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MCAS tests rampage response
The Marines, law enforcement agencies and emergency medical responders at Marine Corps Air Station Yuma are now better prepared to react to a murder rampage similar to that of the Fort Hood shooting in Texas, should such an event ever unfold here.
During a training exercise Tuesday morning, a Marine, who was acting, stormed the headquarters building on base that houses the senior officers and their staff and proceeded to enact a scenario in which innocent bystanders were shot, injured or killed and others taken hostage.
The exercise was intended to test the response tactics used by the base staff to better prepare them for any unforeseen future tragedies.
“At the forefront of everything is the safety of the base and the security of the base to ensure the Marines and families and all of the critical infrastructure that we maintain for the federal government is as safe as possible so we can continue to do our mission,” said Col. Mark A. Werth, station commanding officer.
Bill Tait, MCAS Yuma installation emergency manager, explained how the events unfolded.
“The shooter entered the building and engaged a couple of occupants that he saw right off the bat,” he said, adding the shooter and the rest of the participants used blanks in their guns to add to the realism of the event.
“He then methodically walked through the building … and got to a spot where he thought he liked and set up to do hostage negotiations.”
The “victims” of the shooting, who wore bloody makeup and fake wounds, were an essential training tool, Tait said.
“That allows the EMS (Emergency Medical Services) people to go through their evacuation drills, go through their triages and determine who is the most critically injured. (However) not all the injured got out of the building, so the SRT (Strategic Response Team) had to make some decisions. They had casualties that may not have lasted through negotiations, so they made a tactical decision to go in and get the shooter so they could rescue the hostages and the people who were wounded inside the building.”
This led the SRT to infiltrate the building using SWAT Team style tactics complete with full body armor and shields. They also were using blanks in their guns.
“SRT made the decision to engage the shooter and they moved on him and took him out,” Tait said.
A second individual who had been an “accomplice” of the shooter, allowing him access to the building, was apprehended by authorities.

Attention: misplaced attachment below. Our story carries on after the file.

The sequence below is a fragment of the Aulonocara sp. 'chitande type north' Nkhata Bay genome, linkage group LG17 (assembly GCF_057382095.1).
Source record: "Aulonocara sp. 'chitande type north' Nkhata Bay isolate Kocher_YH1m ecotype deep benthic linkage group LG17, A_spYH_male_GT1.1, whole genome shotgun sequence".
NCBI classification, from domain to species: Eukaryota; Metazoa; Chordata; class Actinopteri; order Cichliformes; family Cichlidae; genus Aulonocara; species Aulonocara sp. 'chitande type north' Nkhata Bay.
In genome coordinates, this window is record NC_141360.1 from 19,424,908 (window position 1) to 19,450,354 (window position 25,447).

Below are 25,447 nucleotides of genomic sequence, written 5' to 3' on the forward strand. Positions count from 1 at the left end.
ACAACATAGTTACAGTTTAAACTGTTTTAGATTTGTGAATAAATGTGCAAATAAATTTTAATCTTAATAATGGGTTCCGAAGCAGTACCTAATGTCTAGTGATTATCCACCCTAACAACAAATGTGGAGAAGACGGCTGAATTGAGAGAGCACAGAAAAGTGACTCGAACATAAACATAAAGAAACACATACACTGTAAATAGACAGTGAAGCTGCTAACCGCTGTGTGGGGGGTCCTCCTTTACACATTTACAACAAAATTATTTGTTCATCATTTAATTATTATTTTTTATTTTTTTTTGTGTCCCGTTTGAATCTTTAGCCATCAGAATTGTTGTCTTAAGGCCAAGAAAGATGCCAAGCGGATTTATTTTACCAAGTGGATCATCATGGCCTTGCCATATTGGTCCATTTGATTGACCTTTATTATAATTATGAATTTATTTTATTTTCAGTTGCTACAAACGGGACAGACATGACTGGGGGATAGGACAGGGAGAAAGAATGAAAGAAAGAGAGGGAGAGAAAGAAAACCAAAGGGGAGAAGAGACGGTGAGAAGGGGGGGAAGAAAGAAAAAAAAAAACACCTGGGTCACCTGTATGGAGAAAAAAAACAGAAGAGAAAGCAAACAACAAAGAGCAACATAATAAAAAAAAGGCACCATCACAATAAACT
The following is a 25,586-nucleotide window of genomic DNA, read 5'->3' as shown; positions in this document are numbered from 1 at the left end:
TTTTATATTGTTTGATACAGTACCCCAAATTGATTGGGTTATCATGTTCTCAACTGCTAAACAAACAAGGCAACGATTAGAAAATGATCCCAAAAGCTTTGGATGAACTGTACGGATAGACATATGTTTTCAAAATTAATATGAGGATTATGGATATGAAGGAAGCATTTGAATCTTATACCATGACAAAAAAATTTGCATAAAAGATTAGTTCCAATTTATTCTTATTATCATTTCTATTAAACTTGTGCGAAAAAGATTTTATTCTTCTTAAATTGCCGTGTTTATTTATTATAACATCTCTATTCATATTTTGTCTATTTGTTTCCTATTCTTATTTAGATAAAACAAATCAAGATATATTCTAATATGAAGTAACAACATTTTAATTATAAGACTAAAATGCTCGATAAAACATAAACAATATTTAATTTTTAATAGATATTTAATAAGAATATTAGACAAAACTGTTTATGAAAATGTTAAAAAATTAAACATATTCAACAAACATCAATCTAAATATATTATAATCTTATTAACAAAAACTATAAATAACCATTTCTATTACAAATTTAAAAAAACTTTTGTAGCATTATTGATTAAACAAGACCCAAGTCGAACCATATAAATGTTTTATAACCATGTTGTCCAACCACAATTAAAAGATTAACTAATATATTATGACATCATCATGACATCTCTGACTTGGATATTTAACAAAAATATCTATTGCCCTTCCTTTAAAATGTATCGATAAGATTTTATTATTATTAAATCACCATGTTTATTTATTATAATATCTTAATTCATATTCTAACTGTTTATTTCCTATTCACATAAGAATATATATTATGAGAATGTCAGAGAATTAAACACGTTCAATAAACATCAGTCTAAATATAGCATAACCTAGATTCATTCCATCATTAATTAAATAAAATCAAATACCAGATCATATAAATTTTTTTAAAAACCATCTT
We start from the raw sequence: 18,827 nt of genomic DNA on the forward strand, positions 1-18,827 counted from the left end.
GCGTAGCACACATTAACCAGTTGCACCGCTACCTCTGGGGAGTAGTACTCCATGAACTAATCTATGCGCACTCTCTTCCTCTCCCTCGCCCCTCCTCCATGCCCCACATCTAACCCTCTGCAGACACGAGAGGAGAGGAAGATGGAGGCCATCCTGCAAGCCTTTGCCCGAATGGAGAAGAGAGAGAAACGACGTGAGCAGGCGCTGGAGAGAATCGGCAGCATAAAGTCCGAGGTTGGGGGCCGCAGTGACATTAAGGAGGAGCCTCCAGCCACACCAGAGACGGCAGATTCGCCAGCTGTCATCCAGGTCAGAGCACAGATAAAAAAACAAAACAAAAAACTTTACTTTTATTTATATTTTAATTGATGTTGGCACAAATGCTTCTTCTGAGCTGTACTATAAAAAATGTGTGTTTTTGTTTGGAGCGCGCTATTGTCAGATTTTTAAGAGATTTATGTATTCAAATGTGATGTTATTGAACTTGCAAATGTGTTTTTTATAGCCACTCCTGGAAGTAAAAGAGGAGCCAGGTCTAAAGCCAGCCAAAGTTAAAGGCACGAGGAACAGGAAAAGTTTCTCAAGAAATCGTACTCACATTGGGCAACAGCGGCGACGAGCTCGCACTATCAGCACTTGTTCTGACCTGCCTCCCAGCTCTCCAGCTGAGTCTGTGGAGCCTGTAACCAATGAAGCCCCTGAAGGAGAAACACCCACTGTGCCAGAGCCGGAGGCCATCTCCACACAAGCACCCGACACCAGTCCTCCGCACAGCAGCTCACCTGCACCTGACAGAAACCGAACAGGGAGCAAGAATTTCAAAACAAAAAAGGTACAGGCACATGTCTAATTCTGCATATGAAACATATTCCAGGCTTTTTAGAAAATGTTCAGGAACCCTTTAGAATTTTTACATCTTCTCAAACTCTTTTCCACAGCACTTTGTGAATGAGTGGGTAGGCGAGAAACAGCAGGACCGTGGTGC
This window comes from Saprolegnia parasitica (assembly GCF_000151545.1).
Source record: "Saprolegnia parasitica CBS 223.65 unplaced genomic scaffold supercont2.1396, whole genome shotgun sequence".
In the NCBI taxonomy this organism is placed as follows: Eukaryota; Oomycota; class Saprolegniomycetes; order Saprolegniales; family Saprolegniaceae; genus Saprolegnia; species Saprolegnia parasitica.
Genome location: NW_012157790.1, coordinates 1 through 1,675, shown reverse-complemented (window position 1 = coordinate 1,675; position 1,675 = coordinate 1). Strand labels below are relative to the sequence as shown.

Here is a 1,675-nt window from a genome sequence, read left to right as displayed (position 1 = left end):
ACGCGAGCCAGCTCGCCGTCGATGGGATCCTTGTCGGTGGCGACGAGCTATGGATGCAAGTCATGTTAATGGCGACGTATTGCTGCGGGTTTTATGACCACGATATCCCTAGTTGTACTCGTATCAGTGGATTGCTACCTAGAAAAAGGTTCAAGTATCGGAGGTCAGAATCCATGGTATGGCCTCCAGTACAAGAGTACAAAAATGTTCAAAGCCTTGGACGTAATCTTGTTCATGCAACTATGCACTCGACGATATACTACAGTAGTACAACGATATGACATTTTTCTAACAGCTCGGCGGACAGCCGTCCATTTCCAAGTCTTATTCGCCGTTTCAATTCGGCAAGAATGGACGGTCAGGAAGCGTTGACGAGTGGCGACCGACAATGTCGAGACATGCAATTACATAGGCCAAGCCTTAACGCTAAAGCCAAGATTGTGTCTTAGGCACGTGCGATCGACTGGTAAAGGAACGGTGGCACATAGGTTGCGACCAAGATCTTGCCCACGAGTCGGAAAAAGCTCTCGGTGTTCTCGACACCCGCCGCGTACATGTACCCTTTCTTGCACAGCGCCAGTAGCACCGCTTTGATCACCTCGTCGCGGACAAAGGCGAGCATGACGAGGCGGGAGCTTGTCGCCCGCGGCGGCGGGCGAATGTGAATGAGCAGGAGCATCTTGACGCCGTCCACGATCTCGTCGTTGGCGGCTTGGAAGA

The “shooter” and the other participants were given training to prepare for their roles in the event, Tait said.
“It has to be real. We have to give the actors the opportunity to exercise their tactics as much as they can. We can't break things and do things we would normally do but we have measures to simulate that.”
The scenario was a powerful learning tool, Werth said.
“This was set up to take a look at an active shooter on the base, and to determine if our response capabilities are appropriate and where we need to get better at what we do.
“We had a very well put together exercise plan with a lot of scenario injects to drive that and see how we would react, how we would get our security forces on scene and how well we contain such a situation as well as being able to protect the rest of the base and the rest of the families, the Marines, the civilians, everyone else that might be on the air station at the time something would happen.”
The Nov. 5, 2009, Fort Hood shooting, perpetrated by Nidal Malik Hasan, a U.S. Army major serving as a psychiatrist, led to the death of 13 people and wounded 30 others.
That tragedy caused the government to take a deep look into base security around the country, Werth said.
“It was an incident that led us all within the Department of Defense to take a look at this kind of scenario and build our training plans to be prepared for such an event. It gave us a head start in terms of understanding what needs to happen.”
While MCAS Yuma is prepared for the worst, Werth doesn't believe it is in immediate danger.
“I don't know that MCAS Yuma has any of a higher threat than anywhere else. This particular scenario, we had an individual who wanted to take out a certain action. It wasn't targeted or designed to be any type of terrorism event. It was just an individual event.”
Werth applauded the efforts of those involved in the exercise.
“I'm pretty proud of what everyone has been able to do out here today,” he said, adding his appreciation for all who made the event possible.
“Thanks to everyone in the city and county of Yuma, the Department of Homeland Security and all the information officers from the various places that have come out here today ... to help train us and get us better at what we do and to help us integrate and evaluate our response in here from a professional level outside of the fence line.”
Chris McDaniel can be reached at email@example.com or 539-6849.